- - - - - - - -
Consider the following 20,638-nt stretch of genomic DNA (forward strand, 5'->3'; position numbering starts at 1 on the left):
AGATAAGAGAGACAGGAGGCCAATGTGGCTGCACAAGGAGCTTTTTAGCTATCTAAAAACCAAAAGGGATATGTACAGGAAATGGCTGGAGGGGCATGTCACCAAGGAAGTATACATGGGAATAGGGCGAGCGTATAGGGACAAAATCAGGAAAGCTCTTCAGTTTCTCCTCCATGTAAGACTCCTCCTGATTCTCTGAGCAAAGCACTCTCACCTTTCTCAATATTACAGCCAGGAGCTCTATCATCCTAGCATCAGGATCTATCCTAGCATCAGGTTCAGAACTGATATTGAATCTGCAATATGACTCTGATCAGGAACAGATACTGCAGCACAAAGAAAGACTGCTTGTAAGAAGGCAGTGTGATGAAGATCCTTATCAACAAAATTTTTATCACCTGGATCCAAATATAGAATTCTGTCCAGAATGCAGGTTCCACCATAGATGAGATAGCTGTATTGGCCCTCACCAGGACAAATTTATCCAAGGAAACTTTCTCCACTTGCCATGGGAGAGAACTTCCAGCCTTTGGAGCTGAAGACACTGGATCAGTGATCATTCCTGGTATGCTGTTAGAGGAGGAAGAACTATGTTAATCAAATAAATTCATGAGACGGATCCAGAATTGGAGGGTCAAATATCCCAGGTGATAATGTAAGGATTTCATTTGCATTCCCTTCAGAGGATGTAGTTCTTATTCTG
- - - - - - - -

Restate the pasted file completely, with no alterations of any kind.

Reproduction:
Consider the following 20,638-nt stretch of genomic DNA (forward strand, 5'->3'; position numbering starts at 1 on the left):
AGATAAGAGAGACAGGAGGCCAATGTGGCTGCACAAGGAGCTTTTTAGCTATCTAAAAACCAAAAGGGATATGTACAGGAAATGGCTGGAGGGGCATGTCACCAAGGAAGTATACATGGGAATAGGGCGAGCGTATAGGGACAAAATCAGGAAAGCTCTTCAGTTTCTCCTCCATGTAAGACTCCTCCTGATTCTCTGAGCAAAGCACTCTCACCTTTCTCAATATTACAGCCAGGAGCTCTATCATCCTAGCATCAGGATCTATCCTAGCATCAGGTTCAGAACTGATATTGAATCTGCAATATGACTCTGATCAGGAACAGATACTGCAGCACAAAGAAAGACTGCTTGTAAGAAGGCAGTGTGATGAAGATCCTTATCAACAAAATTTTTATCACCTGGATCCAAATATAGAATTCTGTCCAGAATGCAGGTTCCACCATAGATGAGATAGCTGTATTGGCCCTCACCAGGACAAATTTATCCAAGGAAACTTTCTCCACTTGCCATGGGAGAGAACTTCCAGCCTTTGGAGCTGAAGACACTGGATCAGTGATCATTCCTGGTATGCTGTTAGAGGAGGAAGAACTATGTTAATCAAATAAATTCATGAGACGGATCCAGAATTGGAGGGTCAAATATCCCAGGTGATAATGTAAGGATTTCATTTGCATTCCCTTCAGAGGATGTAGTTCTTATTCTG